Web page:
Aspirin alone best bet for majority of Post-TAVR patients

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Data presented at the European Society of Cardiology (ESC) virtual meeting
Aspirin alone best bet for majority 
of Post-TAVR patients
Aspirin alone after TAVI reduces bleeding 
events significantly

By Nicole Lou*

People not requiring anticoagulation after Transcathetere aortic valve replacement (TAVR or TAVI) had worse outcomes when given dual antiplatelet therapy (DAPT) instead of aspirin alone, the POPular TAVI trial found.

Aspirin without add-on clopidogrel (Plavix) was associated with lower bleeding risk in 12 months both in terms of any bleeding (15.1% vs 26.6% with clopidogrel, RR 0.57, 95% CI 0.42-0.77) and non-procedure-related bleeding including bleeds at the puncture site (15.1% vs 24.9%, RR 0.61, 95% CI 0.44-0.83), according to Jorn Brouwer, MD, of St. Antonius Hospital in Nieuwegein, the Netherlands.

Furthermore, aspirin alone was deemed superior over DAPT for the composite endpoint of cardiovascular death, non-procedure-related bleeding, stroke, or MI rates at one year (23.0% vs 31.1%, RR 0.74, 95% CI 0.57-0.95). As for the composite of cardiovascular death, ischemic stroke, or MI, aspirin alone met non inferiority but not superiority over DAPT (9.7% vs 9.9%, RR 0.98, 95% CI 0.62-1.55). Brouwer presented the POPular TAVI cohort data at the European Society of Cardiology (ESC) virtual meeting. The findings were simultaneously published online in the New England Journal of Medicine.

“The incidence of symptomatic clinical aortic-valve thrombosis, a process reflecting a high thrombotic burden, was low and similar in the two groups. In addition, the incidence of increased valve gradients during follow-up, a finding that suggests valve hemodynamic deterioration, was similar in the two groups,” the researchers reported.

“Aspirin alone after TAVI reduces bleeding events significantly and does not increase the rate of thromboembolic events, so physicians can easily and safely reduce the rate of bleeding by omitting clopidogrel after TAVI,” Brouwer concluded at an ESC press conference. Cohort B results had already shown that patients with an indication for oral anticoagulation following TAVR had greater bleeding risk and no reduction in ischemic events on clopidogrel plus oral anticoagulants.

The present cohort report is “much more interesting” since it describes the majority of TAVR patients who do not require anticoagulation, commented Danny Dvir, MD, of Shaare Zedek Medical Centre and Hebrew University of Jerusalem, and the University of Washington in Seattle.

Current guidelines recommend aspirin and clopidogrel for the first 3-6 months after the procedure -- a recommendation not backed by any randomized data, according to co-author Jurrien ten Berg, MD, PhD, also of St. Antonius Hospital, speaking during the ESC press conference. POPular TAVI and other studies like ARTE make a strong case for dropping clopidogrel from the treatment of patients after TAVR, Dvir told MedPage Today.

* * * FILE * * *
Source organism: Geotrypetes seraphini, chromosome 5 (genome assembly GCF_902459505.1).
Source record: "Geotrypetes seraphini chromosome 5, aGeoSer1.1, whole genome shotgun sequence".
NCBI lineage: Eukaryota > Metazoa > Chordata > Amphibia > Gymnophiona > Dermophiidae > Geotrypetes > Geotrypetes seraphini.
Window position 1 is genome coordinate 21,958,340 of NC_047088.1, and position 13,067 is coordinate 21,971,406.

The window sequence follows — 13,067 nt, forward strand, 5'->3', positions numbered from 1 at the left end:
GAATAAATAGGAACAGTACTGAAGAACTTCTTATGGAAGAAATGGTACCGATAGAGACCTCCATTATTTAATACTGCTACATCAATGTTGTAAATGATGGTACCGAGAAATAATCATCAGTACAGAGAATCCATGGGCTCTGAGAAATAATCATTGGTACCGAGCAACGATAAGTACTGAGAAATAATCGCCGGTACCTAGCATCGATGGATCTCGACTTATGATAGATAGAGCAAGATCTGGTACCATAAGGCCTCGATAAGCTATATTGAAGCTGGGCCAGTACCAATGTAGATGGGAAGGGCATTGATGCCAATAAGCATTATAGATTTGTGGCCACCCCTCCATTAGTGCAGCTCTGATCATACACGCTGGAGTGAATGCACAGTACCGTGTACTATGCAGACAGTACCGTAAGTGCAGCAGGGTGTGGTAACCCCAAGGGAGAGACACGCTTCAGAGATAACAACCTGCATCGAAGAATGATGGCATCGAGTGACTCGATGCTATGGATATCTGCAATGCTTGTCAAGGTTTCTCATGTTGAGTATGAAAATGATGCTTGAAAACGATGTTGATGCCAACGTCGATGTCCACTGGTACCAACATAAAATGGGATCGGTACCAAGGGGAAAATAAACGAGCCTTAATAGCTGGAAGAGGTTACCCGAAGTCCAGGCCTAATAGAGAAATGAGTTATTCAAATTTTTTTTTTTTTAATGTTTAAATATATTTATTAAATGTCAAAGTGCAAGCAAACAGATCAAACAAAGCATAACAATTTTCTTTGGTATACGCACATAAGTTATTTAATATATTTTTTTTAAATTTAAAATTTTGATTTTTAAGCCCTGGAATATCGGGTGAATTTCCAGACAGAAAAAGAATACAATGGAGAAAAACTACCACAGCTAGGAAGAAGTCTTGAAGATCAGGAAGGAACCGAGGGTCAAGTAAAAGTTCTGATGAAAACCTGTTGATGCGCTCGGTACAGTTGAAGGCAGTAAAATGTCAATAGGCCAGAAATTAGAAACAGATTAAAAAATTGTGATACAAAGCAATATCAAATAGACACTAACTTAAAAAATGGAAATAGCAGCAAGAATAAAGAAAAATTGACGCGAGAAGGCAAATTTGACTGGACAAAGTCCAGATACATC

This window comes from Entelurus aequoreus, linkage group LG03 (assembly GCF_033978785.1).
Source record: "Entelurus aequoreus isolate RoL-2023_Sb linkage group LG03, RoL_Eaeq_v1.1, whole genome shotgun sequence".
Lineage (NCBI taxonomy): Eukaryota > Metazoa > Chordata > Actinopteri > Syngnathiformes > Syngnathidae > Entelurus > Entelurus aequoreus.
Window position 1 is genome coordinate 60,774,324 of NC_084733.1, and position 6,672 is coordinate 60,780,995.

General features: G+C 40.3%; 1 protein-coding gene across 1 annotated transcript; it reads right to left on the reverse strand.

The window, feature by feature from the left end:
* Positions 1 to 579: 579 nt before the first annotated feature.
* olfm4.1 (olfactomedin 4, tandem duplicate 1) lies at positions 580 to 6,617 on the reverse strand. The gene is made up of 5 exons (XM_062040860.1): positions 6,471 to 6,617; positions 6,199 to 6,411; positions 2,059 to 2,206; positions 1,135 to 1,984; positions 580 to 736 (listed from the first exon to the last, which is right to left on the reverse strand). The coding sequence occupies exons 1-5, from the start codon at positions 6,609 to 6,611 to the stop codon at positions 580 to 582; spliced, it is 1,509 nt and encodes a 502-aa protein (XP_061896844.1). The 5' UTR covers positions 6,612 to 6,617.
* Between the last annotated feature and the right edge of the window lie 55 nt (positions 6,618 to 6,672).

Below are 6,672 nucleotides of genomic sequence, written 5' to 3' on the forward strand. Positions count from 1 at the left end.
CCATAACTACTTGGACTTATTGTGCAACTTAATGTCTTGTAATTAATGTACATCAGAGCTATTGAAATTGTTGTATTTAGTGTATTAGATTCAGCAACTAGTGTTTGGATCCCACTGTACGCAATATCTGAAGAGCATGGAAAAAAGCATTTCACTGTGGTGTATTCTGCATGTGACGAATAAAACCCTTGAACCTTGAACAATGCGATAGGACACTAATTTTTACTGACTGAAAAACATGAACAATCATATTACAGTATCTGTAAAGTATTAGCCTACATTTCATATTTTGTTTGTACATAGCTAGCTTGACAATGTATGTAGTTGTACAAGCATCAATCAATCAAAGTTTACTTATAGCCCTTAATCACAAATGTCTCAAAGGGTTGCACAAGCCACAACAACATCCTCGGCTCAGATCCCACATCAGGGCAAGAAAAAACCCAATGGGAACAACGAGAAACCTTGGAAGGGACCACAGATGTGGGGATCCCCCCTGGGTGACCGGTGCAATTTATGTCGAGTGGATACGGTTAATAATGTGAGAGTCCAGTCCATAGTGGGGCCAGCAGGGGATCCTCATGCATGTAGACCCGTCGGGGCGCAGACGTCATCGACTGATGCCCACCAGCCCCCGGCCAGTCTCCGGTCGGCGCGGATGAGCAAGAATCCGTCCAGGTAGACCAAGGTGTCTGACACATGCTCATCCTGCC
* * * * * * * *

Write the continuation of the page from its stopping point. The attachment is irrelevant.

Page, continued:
“We should omit clopidogrel unless there is a different indication for it, such as recent coronary stenting,” he wrote in an email. “PCI and TAVI procedures are very different and coronary stent thrombosis (prevented by [DAPT]) is not the same as valve thrombosis (prevented by anticoagulation and which is rarely indicated for biological valves implanted).” POPular TAVI cohort included 665 patients who were randomized to aspirin (80-100 mg daily) with or without clopidogrel (75 mg daily) for 3 months.

Participants were TAVR recipients without an indication for long-term anticoagulation (mean age 80; 48.7% women). However, 13.3% of aspirin and 9.6% of DAPT groups wound up receiving oral anticoagulation during the trial, mainly due to new-onset atrial fibrillation. Clopidogrel adherence was 89.2% throughout the 3 months. The reported between-group difference in bleeding was observed from minor to life-threatening bleeding types, but was most pronounced in major bleeding, according to the investigators. It was noteworthy that most bleeds occurred in the first 30 days after TAVR, commented Robert Bonow, MD, of Northwestern University Feinberg School of Medicine in Chicago. Brouwer’s group acknowledged that the open-label trial was not powered for individual outcomes and did not mandate CT imaging for the detection of subclinical valve thrombosis.

Notably, the trial was not powered to assess whether there is ischemic protection from DAPT compared with aspirin alone. “But it is clear that even if that were the case, it would certainly come at the expense of a greater amount of bleeding in the peri procedural period,” according to Ajay Kirtane, MD, of NewYork-Presbyterian Hospital/Columbia University Medical Center in New York City.

“This is a relatively small randomized trial, so whether these results will be practice-changing will depend on confirmation by additional studies, but it is reassuring to know that patients at higher risk for bleeding would appear to do well with low dose aspirin alone after TAVI,” Bonow said.

* Staff Writer, MedPage Today August 30, 2020.
https://www.medpagetoday.com/meetingcoverage/esc/88351 Accessed on Sept.1, 2020

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